11. Apparatus for controlling flow of molten glass or the like comprising:
a vessel adapted to contain a melt of glass or the like;
an orifice for passing a stream of the melt vertically from the vessel;
a bulbous flow control element aligned below the orifice; ands
support means comprising a slender, elongated element adapted for passage of cooling fluid therethrough extending through the bulbous member and supported at opposite ends and having a generally downwardly arcuate configuration so as to serve substantially as a catenary support.
12. The apparatus of claim 11 wherein the slender, elongated support element is comprised of a metallic tube.
13. The apparatus of claim 12 wherein the metallic tube is steel.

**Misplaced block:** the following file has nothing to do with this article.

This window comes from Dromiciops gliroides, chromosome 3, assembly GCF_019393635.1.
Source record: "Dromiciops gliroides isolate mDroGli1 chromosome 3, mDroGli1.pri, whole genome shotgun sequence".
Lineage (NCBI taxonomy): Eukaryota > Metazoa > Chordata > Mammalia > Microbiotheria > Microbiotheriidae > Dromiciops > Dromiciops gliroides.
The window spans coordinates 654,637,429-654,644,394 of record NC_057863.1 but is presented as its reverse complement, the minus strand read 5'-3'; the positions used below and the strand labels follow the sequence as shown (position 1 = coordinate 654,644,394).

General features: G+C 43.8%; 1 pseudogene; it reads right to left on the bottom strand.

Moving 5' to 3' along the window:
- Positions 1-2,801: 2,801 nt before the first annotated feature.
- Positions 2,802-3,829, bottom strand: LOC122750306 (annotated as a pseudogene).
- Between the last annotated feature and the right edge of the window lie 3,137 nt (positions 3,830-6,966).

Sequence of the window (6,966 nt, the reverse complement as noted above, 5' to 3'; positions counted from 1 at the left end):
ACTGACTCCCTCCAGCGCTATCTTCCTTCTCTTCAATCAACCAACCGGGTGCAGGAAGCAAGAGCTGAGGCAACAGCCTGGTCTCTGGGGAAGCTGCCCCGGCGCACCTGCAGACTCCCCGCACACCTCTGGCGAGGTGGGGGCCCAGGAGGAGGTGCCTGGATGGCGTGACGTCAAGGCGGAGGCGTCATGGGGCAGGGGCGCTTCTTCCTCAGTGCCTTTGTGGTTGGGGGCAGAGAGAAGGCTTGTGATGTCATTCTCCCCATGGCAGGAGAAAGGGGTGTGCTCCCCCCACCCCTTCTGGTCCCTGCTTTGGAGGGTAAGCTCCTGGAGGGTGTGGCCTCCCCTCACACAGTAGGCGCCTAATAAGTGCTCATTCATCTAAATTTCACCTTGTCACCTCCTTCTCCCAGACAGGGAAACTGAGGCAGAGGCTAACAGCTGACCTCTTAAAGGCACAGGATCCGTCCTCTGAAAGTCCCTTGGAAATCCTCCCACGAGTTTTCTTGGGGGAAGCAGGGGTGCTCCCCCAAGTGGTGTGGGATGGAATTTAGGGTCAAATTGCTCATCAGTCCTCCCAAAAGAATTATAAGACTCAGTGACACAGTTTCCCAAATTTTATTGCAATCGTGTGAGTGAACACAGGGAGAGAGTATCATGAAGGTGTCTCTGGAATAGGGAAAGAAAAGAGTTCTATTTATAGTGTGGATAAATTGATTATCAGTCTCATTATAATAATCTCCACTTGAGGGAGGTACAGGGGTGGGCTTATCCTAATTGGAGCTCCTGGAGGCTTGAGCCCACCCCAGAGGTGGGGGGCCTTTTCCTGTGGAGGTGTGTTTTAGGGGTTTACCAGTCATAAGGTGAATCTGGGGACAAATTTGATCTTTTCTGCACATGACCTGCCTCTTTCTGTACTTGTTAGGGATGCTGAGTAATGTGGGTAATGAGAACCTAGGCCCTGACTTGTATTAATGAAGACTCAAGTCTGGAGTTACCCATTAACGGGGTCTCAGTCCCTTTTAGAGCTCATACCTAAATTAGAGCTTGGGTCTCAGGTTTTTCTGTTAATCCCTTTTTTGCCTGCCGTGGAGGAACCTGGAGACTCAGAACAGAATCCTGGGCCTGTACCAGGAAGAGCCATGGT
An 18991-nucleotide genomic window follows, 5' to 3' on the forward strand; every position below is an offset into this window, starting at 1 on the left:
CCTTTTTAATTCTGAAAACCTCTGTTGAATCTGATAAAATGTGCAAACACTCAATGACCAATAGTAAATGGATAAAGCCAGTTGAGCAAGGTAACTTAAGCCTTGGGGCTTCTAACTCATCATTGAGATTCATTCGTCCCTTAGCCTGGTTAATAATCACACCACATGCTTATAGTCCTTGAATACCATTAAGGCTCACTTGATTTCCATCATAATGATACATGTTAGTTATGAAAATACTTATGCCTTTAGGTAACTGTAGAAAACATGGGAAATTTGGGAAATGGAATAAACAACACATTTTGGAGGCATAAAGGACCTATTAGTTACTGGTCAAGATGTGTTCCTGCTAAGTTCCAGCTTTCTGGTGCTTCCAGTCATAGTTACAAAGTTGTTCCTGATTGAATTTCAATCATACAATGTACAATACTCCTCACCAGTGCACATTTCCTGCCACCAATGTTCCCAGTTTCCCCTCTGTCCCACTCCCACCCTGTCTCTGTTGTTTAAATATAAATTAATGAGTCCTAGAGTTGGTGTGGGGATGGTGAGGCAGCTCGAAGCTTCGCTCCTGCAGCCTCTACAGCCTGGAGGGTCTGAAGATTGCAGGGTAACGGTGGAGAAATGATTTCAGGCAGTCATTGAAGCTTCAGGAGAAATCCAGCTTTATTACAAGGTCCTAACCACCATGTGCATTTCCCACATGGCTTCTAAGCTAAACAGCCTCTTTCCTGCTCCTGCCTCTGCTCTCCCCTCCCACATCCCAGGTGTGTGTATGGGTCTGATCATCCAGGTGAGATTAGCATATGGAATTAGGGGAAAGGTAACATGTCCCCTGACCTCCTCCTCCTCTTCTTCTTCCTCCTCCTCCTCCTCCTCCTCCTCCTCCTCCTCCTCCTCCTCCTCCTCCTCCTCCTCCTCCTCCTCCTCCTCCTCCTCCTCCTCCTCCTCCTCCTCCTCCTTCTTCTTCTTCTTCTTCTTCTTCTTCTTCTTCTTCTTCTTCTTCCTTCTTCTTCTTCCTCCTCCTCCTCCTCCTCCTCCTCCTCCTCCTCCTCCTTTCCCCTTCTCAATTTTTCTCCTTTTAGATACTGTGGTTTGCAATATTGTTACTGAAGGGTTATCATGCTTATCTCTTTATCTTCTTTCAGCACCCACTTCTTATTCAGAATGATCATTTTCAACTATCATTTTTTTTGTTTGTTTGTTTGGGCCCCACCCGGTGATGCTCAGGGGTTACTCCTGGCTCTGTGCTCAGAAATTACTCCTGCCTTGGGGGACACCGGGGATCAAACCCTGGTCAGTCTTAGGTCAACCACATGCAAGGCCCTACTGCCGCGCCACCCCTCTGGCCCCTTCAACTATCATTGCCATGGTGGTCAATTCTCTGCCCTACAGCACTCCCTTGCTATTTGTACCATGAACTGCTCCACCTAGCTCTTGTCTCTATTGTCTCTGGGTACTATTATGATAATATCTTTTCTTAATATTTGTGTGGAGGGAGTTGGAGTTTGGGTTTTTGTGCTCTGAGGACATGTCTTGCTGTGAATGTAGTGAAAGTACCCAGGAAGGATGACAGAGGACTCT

14. The apparatus of claim 11 wherein the bulbous member is made of molybdenum.
15. Apparatus for controlling flow of molten glass or the like comprising:
a vessel adapted to contain a melt of glass or the like,
an orifice for passing a stream of the melt from the vessel;
a bulbous flow control element aligned with the orifice;
a support arm engaging the bulbous element; and
insulating means between the bulbous element and the support arm so as to provide electrical isolation therebetween to avoid electrolyte corrosion that may introduce detects into the steam.
16. The apparatus of claim 15 further including an elongated tailpiece extending from the bulbous element, with the tailpiece electrically isolated from the bulbous element.
This invention relates to controlling the flow of molten material such as glass from a vessel. It is particularly applicable to an outlet from the bottom of a vertically elongated vessel.